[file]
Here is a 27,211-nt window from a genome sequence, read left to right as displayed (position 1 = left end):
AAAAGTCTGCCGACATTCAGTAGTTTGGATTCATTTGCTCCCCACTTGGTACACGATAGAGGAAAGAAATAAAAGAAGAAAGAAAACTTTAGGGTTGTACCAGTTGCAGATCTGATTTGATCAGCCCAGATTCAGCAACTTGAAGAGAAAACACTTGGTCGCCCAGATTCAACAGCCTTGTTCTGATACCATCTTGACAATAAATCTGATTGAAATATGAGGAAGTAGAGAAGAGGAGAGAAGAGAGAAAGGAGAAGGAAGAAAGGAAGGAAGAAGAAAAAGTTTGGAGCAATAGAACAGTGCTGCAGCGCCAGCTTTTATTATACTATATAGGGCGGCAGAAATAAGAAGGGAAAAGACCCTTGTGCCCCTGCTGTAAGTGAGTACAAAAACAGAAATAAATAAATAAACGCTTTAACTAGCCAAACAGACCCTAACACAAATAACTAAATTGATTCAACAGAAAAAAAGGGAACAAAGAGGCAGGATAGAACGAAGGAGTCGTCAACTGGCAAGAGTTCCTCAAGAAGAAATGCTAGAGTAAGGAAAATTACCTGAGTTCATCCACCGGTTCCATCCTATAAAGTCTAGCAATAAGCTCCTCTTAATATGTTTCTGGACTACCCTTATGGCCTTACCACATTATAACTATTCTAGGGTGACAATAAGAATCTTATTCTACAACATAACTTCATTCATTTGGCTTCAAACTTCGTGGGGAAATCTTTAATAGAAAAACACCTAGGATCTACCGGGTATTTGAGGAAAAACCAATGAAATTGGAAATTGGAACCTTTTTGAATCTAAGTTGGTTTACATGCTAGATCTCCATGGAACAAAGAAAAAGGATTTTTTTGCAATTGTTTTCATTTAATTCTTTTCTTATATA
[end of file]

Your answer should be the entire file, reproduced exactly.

Here is a 27,211-nt window from a genome sequence, read left to right as displayed (position 1 = left end):
AAAAGTCTGCCGACATTCAGTAGTTTGGATTCATTTGCTCCCCACTTGGTACACGATAGAGGAAAGAAATAAAAGAAGAAAGAAAACTTTAGGGTTGTACCAGTTGCAGATCTGATTTGATCAGCCCAGATTCAGCAACTTGAAGAGAAAACACTTGGTCGCCCAGATTCAACAGCCTTGTTCTGATACCATCTTGACAATAAATCTGATTGAAATATGAGGAAGTAGAGAAGAGGAGAGAAGAGAGAAAGGAGAAGGAAGAAAGGAAGGAAGAAGAAAAAGTTTGGAGCAATAGAACAGTGCTGCAGCGCCAGCTTTTATTATACTATATAGGGCGGCAGAAATAAGAAGGGAAAAGACCCTTGTGCCCCTGCTGTAAGTGAGTACAAAAACAGAAATAAATAAATAAACGCTTTAACTAGCCAAACAGACCCTAACACAAATAACTAAATTGATTCAACAGAAAAAAAGGGAACAAAGAGGCAGGATAGAACGAAGGAGTCGTCAACTGGCAAGAGTTCCTCAAGAAGAAATGCTAGAGTAAGGAAAATTACCTGAGTTCATCCACCGGTTCCATCCTATAAAGTCTAGCAATAAGCTCCTCTTAATATGTTTCTGGACTACCCTTATGGCCTTACCACATTATAACTATTCTAGGGTGACAATAAGAATCTTATTCTACAACATAACTTCATTCATTTGGCTTCAAACTTCGTGGGGAAATCTTTAATAGAAAAACACCTAGGATCTACCGGGTATTTGAGGAAAAACCAATGAAATTGGAAATTGGAACCTTTTTGAATCTAAGTTGGTTTACATGCTAGATCTCCATGGAACAAAGAAAAAGGATTTTTTTGCAATTGTTTTCATTTAATTCTTTTCTTATATA